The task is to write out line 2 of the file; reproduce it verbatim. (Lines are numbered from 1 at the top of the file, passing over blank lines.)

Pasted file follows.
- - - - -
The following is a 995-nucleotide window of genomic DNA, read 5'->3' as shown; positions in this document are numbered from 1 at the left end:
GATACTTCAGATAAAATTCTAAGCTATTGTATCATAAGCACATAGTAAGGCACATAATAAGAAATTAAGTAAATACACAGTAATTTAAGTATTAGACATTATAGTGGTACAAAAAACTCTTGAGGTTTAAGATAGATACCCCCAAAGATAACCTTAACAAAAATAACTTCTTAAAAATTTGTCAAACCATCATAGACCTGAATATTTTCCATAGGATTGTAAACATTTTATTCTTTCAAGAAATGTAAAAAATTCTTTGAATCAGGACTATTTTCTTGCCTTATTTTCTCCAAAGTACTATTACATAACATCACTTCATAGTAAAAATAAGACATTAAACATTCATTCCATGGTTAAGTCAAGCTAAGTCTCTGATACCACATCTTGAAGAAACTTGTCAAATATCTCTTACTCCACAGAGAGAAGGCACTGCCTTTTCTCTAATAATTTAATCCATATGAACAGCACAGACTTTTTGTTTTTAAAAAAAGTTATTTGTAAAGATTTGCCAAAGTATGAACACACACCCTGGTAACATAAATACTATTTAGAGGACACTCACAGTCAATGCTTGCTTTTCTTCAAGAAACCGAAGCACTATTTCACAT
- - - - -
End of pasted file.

GATACTTCAGATAAAATTCTAAGCTATTGTATCATAAGCACATAGTAAGGCACATAATAAGAAATTAAGTAAATACACAGTAATTTAAGTATTAGACATTATAGTGGTACAAAAAACTCTTGAGGTTTAAGATAGATACCCCCAAAGATAACCTTAACAAAAATAACTTCTTAAAAATTTGTCAAACCATCATAGACCTGAATATTTTCCATAGGATTGTAAACATTTTATTCTTTCAAGAAATGTAAAAAATTCTTTGAATCAGGACTATTTTCTTGCCTTATTTTCTCCAAAGTACTATTACATAACATCACTTCATAGTAAAAATAAGACATTAAACATTCATTCCATGGTTAAGTCAAGCTAAGTCTCTGATACCACATCTTGAAGAAACTTGTCAAATATCTCTTACTCCACAGAGAGAAGGCACTGCCTTTTCTCTAATAATTTAATCCATATGAACAGCACAGACTTTTTGTTTTTAAAAAAAGTTATTTGTAAAGATTTGCCAAAGTATGAACACACACCCTGGTAACATAAATACTATTTAGAGGACACTCACAGTCAATGCTTGCTTTTCTTCAAGAAACCGAAGCACTATTTCACAT